The Zombie Rights Campaign Blog

Another Take on the Zombie-Toxoplasmosis Idea

Here at the ZRC we’ve reported quite a few times on the hysterical Zombie-bashing that results when journalists learn about Toxoplasmosis, a parasitic disorder whose precise effects are as yet unknown, but which may subtly and slightly alter behavior.

Cracked put out a book flogging the disease in connection with a ‘Zombie Apocalypse’.

Pop-science ‘journalists’ love to cite it when talking about Zombies in the media.

The fact, however, is that rates of infection vary wildly, and even in societies like France where perhaps 80%, perhaps even more, of the population carries the parasite… no ‘Apocalypse’.

So when google told us about yet another journalist talking Toxoplasma gondii, I was prepared to be annoyed. Instead, it was the jumping off point for an interesting take on the larger philosophical issue of what it means to be human:

The evidence is that T. gondii can’t exert the same level of control over humans that it has over rats. It has the right tools, but it doesn’t quite know how this particular model works.

Nevertheless, it’s an unsettling thought. While we’re reconciled to the idea of disease in our body, diseases of the mind still carry a tremendous stigma. Maybe this is because we’ve grown to view the body as a fleshy extension of our mind. Our identity – the human soul – is incorporeal, and immutable. Cut off a toe and you’re still you. The toe isn’t.

We project this fantasy even beyond death, insisting that as our mortal remains crumble into compost, the fragment that is “us” somehow lives on.

We’ve just about reached the point where we can start talking openly about mental illness, that there is some ideal state of mind from which we can get displaced, that the gears of the mind sometimes run too fast or too slow. But we still prefer that ideal state.

So ask yourself this: if I could test your blood, and reveal that, most likely, a parasite was responsible for your convivial nature, or your love of roller-coasters, would you want it removed?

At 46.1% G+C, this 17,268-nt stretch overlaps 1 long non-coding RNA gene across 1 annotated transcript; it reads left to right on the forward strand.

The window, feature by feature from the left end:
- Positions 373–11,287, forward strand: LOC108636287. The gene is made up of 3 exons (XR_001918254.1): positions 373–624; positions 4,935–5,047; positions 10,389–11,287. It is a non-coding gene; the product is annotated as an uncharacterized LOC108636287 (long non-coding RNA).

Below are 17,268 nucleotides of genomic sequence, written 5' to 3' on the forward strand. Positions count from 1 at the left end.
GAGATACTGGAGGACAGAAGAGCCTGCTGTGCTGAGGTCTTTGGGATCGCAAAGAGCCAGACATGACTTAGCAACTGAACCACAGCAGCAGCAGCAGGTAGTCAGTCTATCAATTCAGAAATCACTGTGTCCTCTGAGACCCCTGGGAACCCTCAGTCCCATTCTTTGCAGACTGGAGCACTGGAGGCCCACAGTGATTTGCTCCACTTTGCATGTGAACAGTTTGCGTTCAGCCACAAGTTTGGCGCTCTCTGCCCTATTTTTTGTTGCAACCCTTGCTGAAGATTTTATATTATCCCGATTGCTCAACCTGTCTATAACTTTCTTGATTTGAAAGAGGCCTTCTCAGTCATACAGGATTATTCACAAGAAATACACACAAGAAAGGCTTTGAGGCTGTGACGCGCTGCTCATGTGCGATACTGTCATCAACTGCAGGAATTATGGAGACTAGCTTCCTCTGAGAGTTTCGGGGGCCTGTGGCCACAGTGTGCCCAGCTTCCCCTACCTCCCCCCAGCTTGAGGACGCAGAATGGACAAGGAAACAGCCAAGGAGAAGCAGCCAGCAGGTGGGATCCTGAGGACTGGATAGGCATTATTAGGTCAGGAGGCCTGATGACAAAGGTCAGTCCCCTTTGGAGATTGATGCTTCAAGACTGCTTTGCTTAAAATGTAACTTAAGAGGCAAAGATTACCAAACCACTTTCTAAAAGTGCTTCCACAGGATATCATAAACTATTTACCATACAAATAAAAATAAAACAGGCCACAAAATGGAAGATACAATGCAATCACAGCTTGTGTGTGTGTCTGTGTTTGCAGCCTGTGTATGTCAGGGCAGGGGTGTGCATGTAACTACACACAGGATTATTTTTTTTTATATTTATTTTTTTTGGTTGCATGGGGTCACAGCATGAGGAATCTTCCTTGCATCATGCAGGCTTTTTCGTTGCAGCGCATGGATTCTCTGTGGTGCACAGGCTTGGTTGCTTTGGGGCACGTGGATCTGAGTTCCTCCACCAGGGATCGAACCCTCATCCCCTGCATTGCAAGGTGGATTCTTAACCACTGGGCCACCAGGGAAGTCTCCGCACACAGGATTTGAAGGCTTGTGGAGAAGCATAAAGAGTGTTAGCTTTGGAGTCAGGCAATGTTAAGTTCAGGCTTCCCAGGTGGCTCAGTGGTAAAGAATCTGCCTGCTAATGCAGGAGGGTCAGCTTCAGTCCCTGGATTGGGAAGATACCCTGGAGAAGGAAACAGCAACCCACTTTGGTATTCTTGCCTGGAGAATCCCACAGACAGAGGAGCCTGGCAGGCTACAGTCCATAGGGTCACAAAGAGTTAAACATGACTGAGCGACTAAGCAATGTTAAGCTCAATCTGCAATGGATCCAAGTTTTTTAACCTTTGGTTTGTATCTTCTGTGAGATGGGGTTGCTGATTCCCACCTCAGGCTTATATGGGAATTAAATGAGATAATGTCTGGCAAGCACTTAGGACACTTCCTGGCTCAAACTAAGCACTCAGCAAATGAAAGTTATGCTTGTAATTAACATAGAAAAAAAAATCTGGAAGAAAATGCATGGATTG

AMC’s acclaimed drama The Walking Dead aired on terrestrial TV on Sunday, the story of a group of survivors struggling to keep their humanity in the face of a zombie apocalypse. In the run up, Channel 5 took out full-page ads in newspapers to ask readers “WHAT MAKES US HUMAN?”.

With the triumph of microbes such as T. gondii, the distinction may not be as clear as we’d like it to be.

Precisely so, Guardian journo, precisely so. Can’t we get past the limited and pre-scientific state of mind that arbitrarily and artificially divides the person from their body? This false dualism aids Anti-Zombie bigotry, because it allows those who are inclined to dislike Zombies to simply imagine that the ‘soul’ or personhood has left a body if it’s been reanimated from the dead, and thus discount their present humanity.

All because they might be a little bit shambly.

So, to the very limited extent that it has influence, this parasite might alter our minds, and thus our conception of what it means to be human. Does that make us all ‘Zombies’? Or should it simply make us all more sympathetic to the plight OF Zombies, of people, like ourselves, who might be dealing with a physiological transformation beyond their complete control?

Does knowing that you might be a little bit ‘Zombie’ yourself, in this analogy, help you to empathize with the real deal? We hope so, here at the ZRC. We also hope that people remain open to the possibilities that such transformations need not be entirely negative, as Frank Swain outlined. Sure, you might be Undead, but hey, the reduced reliance on oxygen can be a real perk if you like scuba diving. Likewise, maybe a tiny parasite in your Living brain makes you a roller coaster fan.

Can’t we all see the benefits in some of these changes?

Can’t we all keep an open-mind about a somewhat radically different state of existence? Who knows? The next Zombie to catch a break from a more scientific and less judgmental understanding of their condition might be you.


About The Author

The role of 'Administrator' will be played tonight by John Sears, currently serving as President of The Zombie Rights Campaign.

Comments

4 Responses to “Another Take on the Zombie-Toxoplasmosis Idea”

  1. thank you for all your efforts that you have put in this. Very interesting info. “The rule is perfect in all matters of opinion our adversaries are insane.” by Mark Twain.

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